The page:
US-style anti-abortion protesters target clinics in Britain

Jerome Taylor,Religous Affairs Correspondent
Tuesday 26 October 2010 00:00 BST

British women who want to terminate a pregnancy are being confronted by Christian protesters picketing abortion clinics, in a copy of tactics used by hardcore anti-abortionists in the US.

A Texas-based religious group, which has support and funding from hundreds of American churches, has been holding protests outside Marie Stopes House in central London, one of Britain's first modern abortion clinics.

It is the first time that the group – called 40 Days for Life – has targeted an abortion clinic in mainland Britain.

"Pro-choice" campaigners say pickets place unfair pressure on women at a vulnerable time in their lives. They accuse fundamentalist Christians of blocking pregnant women as they try to enter abortion clinics and providing them with misleading leaflets that over-exaggerate the medical risks of terminating a pregnancy. Clinic staff told The Independent that 40 Days for Life had filmed some women and employees walking into the clinic.

The "pro-lifers" counter that their protests are simply peaceful "prayer vigils" to provide women with support and information on alternatives to terminating their pregnancy. Campaigners are holding a planned 40 days of protests, picketing clinics in 218 US cities, as well as in Australia, Denmark, Canada and Northern Ireland. The protest at Marie Stopes House was due to enter its 35th day today.

Beata Klepacka, a 31-year-old paediatrician from London, was one of five protesters thumbing rosary beads and praying loudly opposite the clinic last week. She explained how more than 500 volunteers, the majority being Catholic, use a rota to make sure that the clinic is picketed 12 hours a day.

"This is a peaceful, prayerful and legal vigil," she said. "Our primary concerns are the hearts and souls of the people who walk into that building.

"In America we have been very fruitful. We've seen seven clinics close because of our vigils and at least 3,100 women, who were going to have an abortion, but didn't."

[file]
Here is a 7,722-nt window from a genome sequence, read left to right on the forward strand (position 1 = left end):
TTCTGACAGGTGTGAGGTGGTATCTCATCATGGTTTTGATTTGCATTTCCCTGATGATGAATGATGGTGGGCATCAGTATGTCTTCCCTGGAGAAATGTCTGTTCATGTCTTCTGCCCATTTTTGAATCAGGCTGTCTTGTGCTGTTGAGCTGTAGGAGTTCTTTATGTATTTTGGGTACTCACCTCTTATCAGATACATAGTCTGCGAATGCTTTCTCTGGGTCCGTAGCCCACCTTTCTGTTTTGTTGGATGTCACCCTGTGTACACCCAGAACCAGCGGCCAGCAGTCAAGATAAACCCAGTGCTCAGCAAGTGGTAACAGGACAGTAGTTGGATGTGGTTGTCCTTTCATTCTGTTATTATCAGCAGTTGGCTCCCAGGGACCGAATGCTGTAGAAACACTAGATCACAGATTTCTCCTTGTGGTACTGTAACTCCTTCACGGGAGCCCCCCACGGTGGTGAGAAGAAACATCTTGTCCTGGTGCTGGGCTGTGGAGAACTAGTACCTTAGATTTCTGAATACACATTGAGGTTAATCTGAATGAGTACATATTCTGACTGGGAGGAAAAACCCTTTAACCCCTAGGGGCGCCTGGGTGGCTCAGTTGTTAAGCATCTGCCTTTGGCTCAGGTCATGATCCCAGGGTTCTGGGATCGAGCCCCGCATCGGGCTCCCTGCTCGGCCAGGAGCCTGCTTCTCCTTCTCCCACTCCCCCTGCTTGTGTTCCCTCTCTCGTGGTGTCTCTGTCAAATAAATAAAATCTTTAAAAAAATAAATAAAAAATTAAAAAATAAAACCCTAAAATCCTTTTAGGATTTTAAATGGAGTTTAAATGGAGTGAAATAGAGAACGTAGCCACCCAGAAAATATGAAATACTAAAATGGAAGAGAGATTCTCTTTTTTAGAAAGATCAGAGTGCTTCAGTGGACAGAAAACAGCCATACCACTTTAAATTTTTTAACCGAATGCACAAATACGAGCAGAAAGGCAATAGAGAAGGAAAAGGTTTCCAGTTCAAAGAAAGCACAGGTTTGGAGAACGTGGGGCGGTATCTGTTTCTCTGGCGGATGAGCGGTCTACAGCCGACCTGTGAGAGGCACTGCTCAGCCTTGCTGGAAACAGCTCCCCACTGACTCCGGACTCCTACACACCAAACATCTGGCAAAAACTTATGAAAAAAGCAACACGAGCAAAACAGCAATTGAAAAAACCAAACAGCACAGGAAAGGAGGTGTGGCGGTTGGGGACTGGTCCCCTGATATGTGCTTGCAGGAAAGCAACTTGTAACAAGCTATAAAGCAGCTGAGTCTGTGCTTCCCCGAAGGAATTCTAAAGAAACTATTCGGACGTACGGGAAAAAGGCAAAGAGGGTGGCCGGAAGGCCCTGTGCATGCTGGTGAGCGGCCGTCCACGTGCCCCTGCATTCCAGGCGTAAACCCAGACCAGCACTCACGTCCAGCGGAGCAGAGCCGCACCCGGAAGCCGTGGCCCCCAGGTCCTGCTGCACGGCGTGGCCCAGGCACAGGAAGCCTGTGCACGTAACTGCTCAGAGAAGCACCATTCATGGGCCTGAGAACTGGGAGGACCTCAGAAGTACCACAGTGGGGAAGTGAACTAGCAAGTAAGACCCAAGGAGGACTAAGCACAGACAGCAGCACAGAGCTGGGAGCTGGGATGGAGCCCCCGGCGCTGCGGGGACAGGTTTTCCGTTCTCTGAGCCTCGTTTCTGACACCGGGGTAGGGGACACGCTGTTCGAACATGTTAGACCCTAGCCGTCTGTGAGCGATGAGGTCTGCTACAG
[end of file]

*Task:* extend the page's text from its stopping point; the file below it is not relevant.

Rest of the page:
Many of the leaflets handed out by 40 Days for Life contain warnings about a supposed increase in breast cancer among women who have abortions. Cancer Research UK and Breakthrough Breast Cancer have consistently presented peer-reviewed research indicating that there is no link.

The group says that its London protest has resulted in six women changing their minds. It also claims two of the clinic's staff have resigned. Marie Stopes denied this, before issuing a short statement: "We support people's right to protest as long as it doesn't infringe upon a woman's right to access our much-needed services or infringe upon their privacy."

Darinka Aleksic, campaign co-ordinator at Abortion Rights, said she had been tracking a significant recent upswing in anti-abortion protests.

"American-style tactics are being increasingly used in Britain, not just with pickets but with internet campaigns and the use of misleading leafleting," she said. "We are strongly in favour of women receiving as much support, counselling and information about abortion as possible. But we're worried about the tenor of a lot of the advice being given out by these pickets. There's a lot of emphasis on guilt and misleading scientific information."

Robert Colquhoun, 28, who runs the British arm of 40 Days for Life, said: "Some of the pregnancy services we have links with have some of the most caring, loving, selfless people I know.

"I am pro-choice. But I am not pro-choice about rape, burglary, kidnapping or killing children."

The politics of abortion

Abortion clinic pickets are one arm of a renewed assault on Britain's abortion laws by Christians and social conservatives.

Two years ago Parliament voted against reducing the cut-off limit for abortions from 24 weeks into a pregnancy to 22 weeks. Among those to vote for a reduction were David Cameron, William Hague and the Health Secretary, Andrew Lansley.

The anti-abortion lobby is determined to hold a rematch. Therese Coffey, a newly elected Tory MP, has tabled an early day motion which would require women seeking an abortion on mental health grounds to receive counselling and be warned of possible risks to their mental health.

Anti-abortionists hope EDM 834 will spark a renewed debate over the abortion laws.

Join our commenting forum

Join thought-provoking conversations, follow other Independent readers and see their replies


Thank you for registering

Please refresh the page or navigate to another page on the site to be automatically logged inPlease refresh your browser to be logged in